"Phenomenology of Perception": Exhibit 320

By Menezes, Meera | Artforum International, November 2015 | Go to article overview

"Phenomenology of Perception": Exhibit 320


Menezes, Meera, Artforum International


"Phenomenology of Perception"

EXHIBIT 320

The thread was as taut as a tightrope, showing no hint of a quiver as it wound itself past two nails and turned a corner. Not even its shadowy doppelganger dared heave. Elsewhere, a fine crack in the wall practiced to deceive. On closer examination, it revealed itself as a thread, blending in, chameleonlike, with its surroundings. It strung onlookers along, leading them to one of Parul Gupta's photographs. Then, as if by magic, it seemed to pop up briefly within the frame, only to vanish again.

These spatial drawings reflect Gupta's keen interest in observing what transpires when a line transcends the boundaries of a sheet of paper and continues its journey in space. Works from the Delhi-based artist's series "Extending the Line, "2013-, were on view as one of three solo presentations put together by curator Meenakshi Thirukode in an exhibition of South Asian women artists under the umbrella title "Phenomenology of Perception." Rounding out the trio were Nurjahan Akhlaq from Pakistan and Bangladeshi Yasmin Jahan Nupur. In juxtaposing these three artists, Thirukode underlined their common concern with the link between drawing or collage and architectural spaces through abstraction and Minimalism.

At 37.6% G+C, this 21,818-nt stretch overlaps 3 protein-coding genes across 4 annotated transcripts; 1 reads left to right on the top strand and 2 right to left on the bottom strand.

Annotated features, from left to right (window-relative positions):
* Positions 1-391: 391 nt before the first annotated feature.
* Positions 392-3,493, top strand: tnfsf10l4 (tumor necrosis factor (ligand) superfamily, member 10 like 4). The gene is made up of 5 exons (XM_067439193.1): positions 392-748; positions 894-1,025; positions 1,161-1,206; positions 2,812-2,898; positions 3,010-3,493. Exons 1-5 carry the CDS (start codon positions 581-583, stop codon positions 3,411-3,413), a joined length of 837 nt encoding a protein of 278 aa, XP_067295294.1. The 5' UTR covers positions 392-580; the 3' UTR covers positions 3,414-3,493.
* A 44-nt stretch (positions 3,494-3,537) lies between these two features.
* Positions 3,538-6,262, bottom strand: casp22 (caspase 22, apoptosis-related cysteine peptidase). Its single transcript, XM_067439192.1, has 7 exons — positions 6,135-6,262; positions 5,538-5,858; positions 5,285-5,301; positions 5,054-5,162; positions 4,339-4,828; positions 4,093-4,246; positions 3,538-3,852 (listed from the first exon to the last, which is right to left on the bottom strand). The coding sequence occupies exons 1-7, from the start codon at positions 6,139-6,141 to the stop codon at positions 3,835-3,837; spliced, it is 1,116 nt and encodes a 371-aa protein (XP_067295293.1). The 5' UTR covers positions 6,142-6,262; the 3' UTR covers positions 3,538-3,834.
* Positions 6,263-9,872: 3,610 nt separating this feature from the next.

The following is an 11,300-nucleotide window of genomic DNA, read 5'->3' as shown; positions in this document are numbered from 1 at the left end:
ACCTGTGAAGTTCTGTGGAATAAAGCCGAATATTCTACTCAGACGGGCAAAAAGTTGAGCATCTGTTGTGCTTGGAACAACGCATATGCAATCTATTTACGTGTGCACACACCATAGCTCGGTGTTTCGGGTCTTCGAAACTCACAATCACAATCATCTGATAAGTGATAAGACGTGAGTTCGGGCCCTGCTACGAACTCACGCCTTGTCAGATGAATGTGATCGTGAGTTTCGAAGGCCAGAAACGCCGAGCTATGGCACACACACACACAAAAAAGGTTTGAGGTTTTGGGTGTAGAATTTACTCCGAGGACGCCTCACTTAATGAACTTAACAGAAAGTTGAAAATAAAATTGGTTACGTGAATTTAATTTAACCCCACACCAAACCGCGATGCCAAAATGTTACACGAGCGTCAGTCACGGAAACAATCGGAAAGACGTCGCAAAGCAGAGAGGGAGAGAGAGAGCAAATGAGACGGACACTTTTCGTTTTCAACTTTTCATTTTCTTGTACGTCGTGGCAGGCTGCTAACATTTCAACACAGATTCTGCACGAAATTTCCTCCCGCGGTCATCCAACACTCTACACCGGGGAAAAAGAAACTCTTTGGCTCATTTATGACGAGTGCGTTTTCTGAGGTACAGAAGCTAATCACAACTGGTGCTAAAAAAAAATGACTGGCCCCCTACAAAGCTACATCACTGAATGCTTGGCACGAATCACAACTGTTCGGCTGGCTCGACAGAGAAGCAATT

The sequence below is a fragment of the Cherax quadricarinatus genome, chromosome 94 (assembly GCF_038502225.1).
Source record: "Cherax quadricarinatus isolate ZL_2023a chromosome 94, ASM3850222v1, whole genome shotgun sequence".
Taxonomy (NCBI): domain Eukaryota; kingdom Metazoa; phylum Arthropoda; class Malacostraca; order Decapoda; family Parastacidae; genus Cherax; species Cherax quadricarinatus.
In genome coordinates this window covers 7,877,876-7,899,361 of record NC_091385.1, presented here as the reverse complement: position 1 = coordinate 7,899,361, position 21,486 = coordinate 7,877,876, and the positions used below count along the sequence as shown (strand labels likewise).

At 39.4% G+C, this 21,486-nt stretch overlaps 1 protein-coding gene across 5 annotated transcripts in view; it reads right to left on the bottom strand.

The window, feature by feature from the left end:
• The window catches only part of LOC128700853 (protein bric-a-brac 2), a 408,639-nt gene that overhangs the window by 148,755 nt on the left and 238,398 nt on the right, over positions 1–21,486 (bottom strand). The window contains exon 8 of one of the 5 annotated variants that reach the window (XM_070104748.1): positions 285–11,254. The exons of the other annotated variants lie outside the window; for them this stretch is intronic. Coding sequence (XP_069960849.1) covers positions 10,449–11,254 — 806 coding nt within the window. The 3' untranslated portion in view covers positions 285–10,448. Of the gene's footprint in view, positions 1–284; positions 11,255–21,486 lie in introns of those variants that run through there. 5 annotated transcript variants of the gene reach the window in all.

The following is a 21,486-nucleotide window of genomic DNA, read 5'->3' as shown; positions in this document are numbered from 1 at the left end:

The title of the show is taken from the 1945 book by French philosopher Maurice Merleau-Ponty, in which he dwelt on the foundational role perception plays in understanding and engaging with the world, and the body's centrality to this encounter. We find a phenomenological bent in all three artists' work. Gupta experiments with movements of the body in relation to architectural spaces; her work evinces a preoccupation with the ways in which, as she puts it, "we perceive the environment we inhabit and what happens when a subtle shift is made in things which we have been used to see in a certain way. Does that subtle shift make us question our knowledge or our knowing, and how? …

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